We are most likely to act poorly under pressure. When someone is pressured, they will revert back to conditioned patterns of behavior.
Think back when you fell down and skinned your knee as a child. There may have been someone there with comforting words and a touch, and a touch of anti-bacterial ointment or spray and, perhaps, a Flintstone’s band-aid. Then there was the payoff – candy, cookie, lollipop, etc.
Is it any wonder that when we get hurt as an adult (pressured), that we reach back for conditioned behaviors – patterns that we’ve learned that are indelible. The nervous system doesn’t know the context of hurt; it only registers hurt from the senses and responds with the patterns it learned.
When you are pressured, it’s helpful to pause and notice that you are about to give a patterned reaction. Just the sheer noticing of your automatic behavior about to kick in, gives you the option to choose another way to go.
Like many people, I get ornery when I get tired. If I am pressured during that time frame, it is highly likely that I’m going to offer a patterned reaction that won’t serve me well. It’s just so automatic, unless . . . I notice.
Noticing may cause me to say something like, “Can we take this up in the morning because I’m not feeling very resourceful now?” Noticing that I’m about to give a patterned reaction is often enough to kick in a different response – one that will keep me from kicking myself the next day.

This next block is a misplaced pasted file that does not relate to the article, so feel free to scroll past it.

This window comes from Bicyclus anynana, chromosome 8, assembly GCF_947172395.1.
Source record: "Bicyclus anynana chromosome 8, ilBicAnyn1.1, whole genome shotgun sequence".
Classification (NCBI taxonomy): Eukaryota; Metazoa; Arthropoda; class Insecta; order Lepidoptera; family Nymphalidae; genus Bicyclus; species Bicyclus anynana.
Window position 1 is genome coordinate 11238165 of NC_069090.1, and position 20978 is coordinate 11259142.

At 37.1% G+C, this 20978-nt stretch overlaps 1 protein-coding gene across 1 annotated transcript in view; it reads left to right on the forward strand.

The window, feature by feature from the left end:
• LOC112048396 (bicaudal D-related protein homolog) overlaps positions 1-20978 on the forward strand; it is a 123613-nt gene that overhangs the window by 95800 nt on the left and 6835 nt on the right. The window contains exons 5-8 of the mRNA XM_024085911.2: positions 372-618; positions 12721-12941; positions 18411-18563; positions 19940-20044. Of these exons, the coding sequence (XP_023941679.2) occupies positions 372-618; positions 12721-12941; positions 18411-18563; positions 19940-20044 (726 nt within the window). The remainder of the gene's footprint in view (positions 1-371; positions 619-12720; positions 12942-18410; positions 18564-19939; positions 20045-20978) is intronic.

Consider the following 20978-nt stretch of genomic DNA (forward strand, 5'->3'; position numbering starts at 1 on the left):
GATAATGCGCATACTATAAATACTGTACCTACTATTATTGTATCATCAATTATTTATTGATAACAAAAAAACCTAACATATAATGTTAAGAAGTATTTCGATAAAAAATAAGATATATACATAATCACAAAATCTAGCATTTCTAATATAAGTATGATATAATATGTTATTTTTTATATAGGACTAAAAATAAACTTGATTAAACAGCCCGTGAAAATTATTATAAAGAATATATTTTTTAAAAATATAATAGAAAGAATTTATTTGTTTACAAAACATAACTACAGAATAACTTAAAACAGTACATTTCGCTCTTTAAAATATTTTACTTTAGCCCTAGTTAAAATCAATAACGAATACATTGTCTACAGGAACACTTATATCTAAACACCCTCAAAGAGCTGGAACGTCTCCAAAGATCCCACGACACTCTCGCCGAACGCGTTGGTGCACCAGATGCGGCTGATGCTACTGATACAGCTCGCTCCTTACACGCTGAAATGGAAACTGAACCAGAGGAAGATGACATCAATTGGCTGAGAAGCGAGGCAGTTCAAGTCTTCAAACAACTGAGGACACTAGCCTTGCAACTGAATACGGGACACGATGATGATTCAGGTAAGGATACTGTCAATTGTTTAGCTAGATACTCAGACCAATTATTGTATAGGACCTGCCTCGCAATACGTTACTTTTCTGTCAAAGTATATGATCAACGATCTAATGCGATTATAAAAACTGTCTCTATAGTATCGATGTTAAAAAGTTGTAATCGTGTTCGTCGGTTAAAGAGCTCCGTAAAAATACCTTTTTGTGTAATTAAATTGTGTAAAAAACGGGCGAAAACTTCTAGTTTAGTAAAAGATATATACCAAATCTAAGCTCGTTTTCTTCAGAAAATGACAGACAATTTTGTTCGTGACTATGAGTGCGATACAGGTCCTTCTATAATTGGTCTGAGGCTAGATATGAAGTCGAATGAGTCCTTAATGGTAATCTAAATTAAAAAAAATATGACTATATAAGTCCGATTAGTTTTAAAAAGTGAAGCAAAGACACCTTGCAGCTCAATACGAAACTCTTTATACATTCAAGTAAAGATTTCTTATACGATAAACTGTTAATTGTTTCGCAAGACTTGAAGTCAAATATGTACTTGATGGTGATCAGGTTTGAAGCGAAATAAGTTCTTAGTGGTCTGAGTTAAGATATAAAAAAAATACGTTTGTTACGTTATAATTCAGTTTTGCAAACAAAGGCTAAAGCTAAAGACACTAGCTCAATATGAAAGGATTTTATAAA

We often make excuses for people close to us when they respond poorly to pressure. “Oh, he’s just tired.” “The job has really gotten her down.” What we don’t say is what is really happening: They are reacting with past patterns rather than updated ones.
It’s helpful to know that choice is available to you, even under pressure. You just have to stop and notice that pressure is about to reveal your conditioned patterns and interrupt that reaction before it comes out to play and ruins your day.
All the best,
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